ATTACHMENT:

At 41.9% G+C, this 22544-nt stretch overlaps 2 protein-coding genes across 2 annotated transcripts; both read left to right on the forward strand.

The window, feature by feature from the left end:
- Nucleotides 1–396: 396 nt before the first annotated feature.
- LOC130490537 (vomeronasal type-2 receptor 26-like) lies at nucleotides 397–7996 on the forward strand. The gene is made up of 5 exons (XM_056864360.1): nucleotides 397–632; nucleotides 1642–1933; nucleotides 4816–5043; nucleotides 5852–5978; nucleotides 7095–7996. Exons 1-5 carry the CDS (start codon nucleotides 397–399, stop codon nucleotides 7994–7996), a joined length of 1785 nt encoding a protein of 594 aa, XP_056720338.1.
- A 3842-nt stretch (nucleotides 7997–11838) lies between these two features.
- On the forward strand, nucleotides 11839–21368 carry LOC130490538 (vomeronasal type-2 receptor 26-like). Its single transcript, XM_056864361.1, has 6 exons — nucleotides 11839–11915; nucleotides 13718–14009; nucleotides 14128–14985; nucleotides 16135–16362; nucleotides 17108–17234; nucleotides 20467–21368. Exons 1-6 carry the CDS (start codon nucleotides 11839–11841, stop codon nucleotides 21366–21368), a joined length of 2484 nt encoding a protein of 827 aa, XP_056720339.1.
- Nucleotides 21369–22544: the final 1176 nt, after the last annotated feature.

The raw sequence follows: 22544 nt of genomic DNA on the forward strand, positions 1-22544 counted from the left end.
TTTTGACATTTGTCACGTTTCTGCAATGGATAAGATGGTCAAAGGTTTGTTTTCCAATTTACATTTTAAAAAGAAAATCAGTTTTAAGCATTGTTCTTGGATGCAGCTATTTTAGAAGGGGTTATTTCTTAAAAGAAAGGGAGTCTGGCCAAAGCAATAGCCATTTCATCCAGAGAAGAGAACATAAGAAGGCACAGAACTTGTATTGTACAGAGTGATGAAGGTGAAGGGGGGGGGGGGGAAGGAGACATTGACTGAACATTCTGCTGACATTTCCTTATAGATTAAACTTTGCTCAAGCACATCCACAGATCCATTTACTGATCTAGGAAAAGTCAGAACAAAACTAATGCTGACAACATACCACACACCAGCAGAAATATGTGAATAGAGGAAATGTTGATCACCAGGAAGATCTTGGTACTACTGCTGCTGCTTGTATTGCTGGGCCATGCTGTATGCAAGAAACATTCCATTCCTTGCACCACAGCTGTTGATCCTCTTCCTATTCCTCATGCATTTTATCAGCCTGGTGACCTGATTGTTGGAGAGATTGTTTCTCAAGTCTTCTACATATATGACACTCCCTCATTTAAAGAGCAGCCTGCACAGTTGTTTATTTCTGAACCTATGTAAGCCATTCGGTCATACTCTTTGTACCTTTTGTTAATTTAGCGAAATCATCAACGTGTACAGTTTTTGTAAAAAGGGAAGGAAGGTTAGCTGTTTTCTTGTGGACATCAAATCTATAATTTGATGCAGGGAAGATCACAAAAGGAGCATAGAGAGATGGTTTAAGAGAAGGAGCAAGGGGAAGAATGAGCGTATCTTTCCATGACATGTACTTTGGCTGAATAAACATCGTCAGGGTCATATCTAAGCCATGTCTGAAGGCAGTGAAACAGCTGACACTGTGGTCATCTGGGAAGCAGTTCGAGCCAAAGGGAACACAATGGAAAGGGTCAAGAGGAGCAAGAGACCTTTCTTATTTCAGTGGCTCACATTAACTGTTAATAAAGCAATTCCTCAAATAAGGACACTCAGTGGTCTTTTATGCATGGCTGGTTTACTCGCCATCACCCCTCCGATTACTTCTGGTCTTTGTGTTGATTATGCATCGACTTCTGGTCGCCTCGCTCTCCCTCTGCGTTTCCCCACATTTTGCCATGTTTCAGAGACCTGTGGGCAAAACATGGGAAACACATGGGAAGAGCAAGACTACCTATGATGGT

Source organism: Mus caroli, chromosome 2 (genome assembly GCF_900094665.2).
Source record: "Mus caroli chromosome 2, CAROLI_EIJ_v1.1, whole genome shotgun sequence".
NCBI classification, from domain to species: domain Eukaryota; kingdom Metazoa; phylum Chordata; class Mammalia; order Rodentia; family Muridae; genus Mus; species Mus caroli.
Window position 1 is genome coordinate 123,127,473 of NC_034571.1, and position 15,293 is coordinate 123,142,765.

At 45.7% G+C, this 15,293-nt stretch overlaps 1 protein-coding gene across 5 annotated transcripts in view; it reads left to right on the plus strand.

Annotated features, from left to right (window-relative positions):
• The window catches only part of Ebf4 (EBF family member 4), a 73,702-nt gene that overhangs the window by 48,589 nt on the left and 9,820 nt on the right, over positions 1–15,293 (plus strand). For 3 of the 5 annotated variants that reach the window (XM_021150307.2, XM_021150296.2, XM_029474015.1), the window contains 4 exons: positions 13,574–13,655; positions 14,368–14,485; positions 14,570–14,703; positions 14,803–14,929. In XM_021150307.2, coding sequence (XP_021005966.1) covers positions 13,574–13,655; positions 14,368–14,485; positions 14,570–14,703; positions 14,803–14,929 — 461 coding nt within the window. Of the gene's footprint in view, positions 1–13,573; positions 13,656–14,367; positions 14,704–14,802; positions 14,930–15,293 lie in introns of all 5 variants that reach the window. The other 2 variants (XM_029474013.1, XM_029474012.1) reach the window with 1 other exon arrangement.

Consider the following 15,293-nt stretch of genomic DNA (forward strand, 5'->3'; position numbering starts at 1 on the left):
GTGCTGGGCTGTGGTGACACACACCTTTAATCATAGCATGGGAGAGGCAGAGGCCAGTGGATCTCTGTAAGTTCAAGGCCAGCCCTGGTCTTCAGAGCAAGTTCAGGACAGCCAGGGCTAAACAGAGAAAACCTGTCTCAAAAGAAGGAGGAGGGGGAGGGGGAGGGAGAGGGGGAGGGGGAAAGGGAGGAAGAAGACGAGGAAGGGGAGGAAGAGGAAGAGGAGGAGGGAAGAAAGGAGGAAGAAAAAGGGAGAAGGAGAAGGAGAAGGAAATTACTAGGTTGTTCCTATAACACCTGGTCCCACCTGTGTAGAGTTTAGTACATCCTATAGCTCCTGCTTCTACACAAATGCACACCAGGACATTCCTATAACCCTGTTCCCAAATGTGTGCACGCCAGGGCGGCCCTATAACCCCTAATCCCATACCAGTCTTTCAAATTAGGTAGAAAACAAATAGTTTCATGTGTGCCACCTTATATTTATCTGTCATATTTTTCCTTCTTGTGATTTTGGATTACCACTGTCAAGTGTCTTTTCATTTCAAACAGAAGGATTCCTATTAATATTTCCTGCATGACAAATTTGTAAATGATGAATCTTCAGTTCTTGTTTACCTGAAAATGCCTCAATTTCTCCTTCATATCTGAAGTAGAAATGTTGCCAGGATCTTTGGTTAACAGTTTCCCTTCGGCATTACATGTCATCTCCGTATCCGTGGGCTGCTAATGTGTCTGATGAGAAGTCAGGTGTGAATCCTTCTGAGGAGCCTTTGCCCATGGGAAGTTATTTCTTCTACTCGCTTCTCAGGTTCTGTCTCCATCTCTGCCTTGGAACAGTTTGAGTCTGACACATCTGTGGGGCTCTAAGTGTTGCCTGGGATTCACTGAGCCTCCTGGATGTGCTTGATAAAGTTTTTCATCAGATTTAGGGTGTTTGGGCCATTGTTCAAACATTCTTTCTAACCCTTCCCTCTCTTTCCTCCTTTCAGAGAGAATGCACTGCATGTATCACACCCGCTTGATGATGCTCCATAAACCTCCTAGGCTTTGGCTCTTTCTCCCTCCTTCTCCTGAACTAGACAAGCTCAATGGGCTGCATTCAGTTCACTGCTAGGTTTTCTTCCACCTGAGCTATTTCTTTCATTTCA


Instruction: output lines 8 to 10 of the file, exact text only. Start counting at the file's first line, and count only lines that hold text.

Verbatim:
The raw sequence follows: 22544 nt of genomic DNA on the forward strand, positions 1-22544 counted from the left end.
TTTTGACATTTGTCACGTTTCTGCAATGGATAAGATGGTCAAAGGTTTGTTTTCCAATTTACATTTTAAAAAGAAAATCAGTTTTAAGCATTGTTCTTGGATGCAGCTATTTTAGAAGGGGTTATTTCTTAAAAGAAAGGGAGTCTGGCCAAAGCAATAGCCATTTCATCCAGAGAAGAGAACATAAGAAGGCACAGAACTTGTATTGTACAGAGTGATGAAGGTGAAGGGGGGGGGGGGGAAGGAGACATTGACTGAACATTCTGCTGACATTTCCTTATAGATTAAACTTTGCTCAAGCACATCCACAGATCCATTTACTGATCTAGGAAAAGTCAGAACAAAACTAATGCTGACAACATACCACACACCAGCAGAAATATGTGAATAGAGGAAATGTTGATCACCAGGAAGATCTTGGTACTACTGCTGCTGCTTGTATTGCTGGGCCATGCTGTATGCAAGAAACATTCCATTCCTTGCACCACAGCTGTTGATCCTCTTCCTATTCCTCATGCATTTTATCAGCCTGGTGACCTGATTGTTGGAGAGATTGTTTCTCAAGTCTTCTACATATATGACACTCCCTCATTTAAAGAGCAGCCTGCACAGTTGTTTATTTCTGAACCTATGTAAGCCATTCGGTCATACTCTTTGTACCTTTTGTTAATTTAGCGAAATCATCAACGTGTACAGTTTTTGTAAAAAGGGAAGGAAGGTTAGCTGTTTTCTTGTGGACATCAAATCTATAATTTGATGCAGGGAAGATCACAAAAGGAGCATAGAGAGATGGTTTAAGAGAAGGAGCAAGGGGAAGAATGAGCGTATCTTTCCATGACATGTACTTTGGCTGAATAAACATCGTCAGGGTCATATCTAAGCCATGTCTGAAGGCAGTGAAACAGCTGACACTGTGGTCATCTGGGAAGCAGTTCGAGCCAAAGGGAACACAATGGAAAGGGTCAAGAGGAGCAAGAGACCTTTCTTATTTCAGTGGCTCACATTAACTGTTAATAAAGCAATTCCTCAAATAAGGACACTCAGTGGTCTTTTATGCATGGCTGGTTTACTCGCCATCACCCCTCCGATTACTTCTGGTCTTTGTGTTGATTATGCATCGACTTCTGGTCGCCTCGCTCTCCCTCTGCGTTTCCCCACATTTTGCCATGTTTCAGAGACCTGTGGGCAAAACATGGGAAACACATGGGAAGAGCAAGACTACCTATGATGGT

Source organism: Mus caroli, chromosome 2 (genome assembly GCF_900094665.2).